Last week, using four different prototypes of autonomous vehicles, Britain began official testing of driverless cars in cities across the region. These trials were aimed at advancing and integrating the developing technology, while also providing information for a planned rules review to help accommodate an impending transition.
Among the cars used during Wednesday’s testing were a large golf cart-like shuttle and a two-seater pod car. As seen in the video below, different high-level officials and journalists tested out the vehicles, taking short rides around London’s public square outside of the O2 Arena.
Britain has long expressed interest in leading the autonomous revolution, stating that the next step in their plan is to publish guidelines for companies to test vehicles in “real-life scenarios” (highways, public roads, etc.) by this summer.
To help expedite the process, the British government has even agreed to spend $29 million to help fund four different trial centers around the region. However, the project is “still in the early days,” says Transport Minister Claire Perry, adding that fully driverless cars are unlikely to be used on their roads until 2030.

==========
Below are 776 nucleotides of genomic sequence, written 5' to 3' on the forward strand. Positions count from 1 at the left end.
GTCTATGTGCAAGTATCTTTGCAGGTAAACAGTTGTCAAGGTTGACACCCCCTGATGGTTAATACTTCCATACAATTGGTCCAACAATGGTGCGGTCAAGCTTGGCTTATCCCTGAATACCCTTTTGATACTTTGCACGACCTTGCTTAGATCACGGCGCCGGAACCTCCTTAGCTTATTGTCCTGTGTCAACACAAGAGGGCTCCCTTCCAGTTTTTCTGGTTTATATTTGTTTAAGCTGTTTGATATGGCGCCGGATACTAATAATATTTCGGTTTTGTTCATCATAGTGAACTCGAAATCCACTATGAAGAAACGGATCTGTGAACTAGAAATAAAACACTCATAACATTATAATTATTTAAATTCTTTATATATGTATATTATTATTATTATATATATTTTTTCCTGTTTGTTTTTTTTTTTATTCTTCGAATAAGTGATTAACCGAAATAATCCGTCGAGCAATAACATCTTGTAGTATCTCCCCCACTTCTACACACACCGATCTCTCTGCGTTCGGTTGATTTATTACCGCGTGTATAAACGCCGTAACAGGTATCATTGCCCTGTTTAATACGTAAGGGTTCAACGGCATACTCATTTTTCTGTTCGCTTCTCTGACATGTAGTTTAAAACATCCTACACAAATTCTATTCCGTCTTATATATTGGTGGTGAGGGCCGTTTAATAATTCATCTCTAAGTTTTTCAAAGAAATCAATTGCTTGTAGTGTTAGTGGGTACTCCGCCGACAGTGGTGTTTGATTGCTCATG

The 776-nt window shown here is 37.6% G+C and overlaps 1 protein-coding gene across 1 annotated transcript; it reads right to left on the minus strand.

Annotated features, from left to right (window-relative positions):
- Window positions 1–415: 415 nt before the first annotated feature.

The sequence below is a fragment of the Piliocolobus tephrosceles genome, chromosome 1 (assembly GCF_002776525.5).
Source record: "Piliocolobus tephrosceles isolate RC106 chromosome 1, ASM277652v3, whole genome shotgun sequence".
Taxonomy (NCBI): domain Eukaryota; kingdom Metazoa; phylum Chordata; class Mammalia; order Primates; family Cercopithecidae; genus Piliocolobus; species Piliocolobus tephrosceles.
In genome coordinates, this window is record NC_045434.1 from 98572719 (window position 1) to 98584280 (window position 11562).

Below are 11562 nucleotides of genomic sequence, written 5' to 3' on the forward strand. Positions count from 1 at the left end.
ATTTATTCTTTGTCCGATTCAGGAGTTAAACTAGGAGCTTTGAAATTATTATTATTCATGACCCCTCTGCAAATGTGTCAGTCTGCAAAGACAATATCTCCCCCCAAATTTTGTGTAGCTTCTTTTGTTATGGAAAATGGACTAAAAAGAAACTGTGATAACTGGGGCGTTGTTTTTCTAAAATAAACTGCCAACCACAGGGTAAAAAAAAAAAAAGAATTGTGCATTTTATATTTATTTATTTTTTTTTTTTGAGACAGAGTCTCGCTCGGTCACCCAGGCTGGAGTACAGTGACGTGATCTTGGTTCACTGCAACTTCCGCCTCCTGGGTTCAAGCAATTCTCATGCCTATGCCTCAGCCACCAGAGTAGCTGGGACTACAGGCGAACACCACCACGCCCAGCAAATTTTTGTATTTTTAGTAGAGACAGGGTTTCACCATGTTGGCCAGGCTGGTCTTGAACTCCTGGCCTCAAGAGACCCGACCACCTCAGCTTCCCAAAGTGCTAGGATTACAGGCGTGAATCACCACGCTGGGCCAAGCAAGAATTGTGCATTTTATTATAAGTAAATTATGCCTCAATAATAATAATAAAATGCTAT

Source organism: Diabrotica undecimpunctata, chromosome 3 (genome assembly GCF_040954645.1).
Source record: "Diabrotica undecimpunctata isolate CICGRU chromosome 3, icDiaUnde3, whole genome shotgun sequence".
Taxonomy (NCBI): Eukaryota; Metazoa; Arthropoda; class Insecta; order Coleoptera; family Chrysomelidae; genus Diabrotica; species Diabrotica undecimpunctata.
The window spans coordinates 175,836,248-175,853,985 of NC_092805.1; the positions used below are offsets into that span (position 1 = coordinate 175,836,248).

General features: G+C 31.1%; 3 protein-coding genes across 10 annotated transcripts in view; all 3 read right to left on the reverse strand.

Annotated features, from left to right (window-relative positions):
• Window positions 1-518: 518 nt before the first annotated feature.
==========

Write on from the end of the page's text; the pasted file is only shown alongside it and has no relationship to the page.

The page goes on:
In comparison with the United States, Britain is very much behind. The United States has long approved public testing for autonomous cars, and a number of American companies– including Google and Tesla– are currently leading a surge in the technology.
In fact, just last September, Tesla CEO Elon Musk even expressed hopes of having autonomous cars ready within 5 years.
That’s not good news for Britain, who wants to become a world leader in autonomous technology. But at the same time, it shouldn’t be surprising, either. We’ve been beating their butt as a world leader and hot spot for ideological innovation since 1776.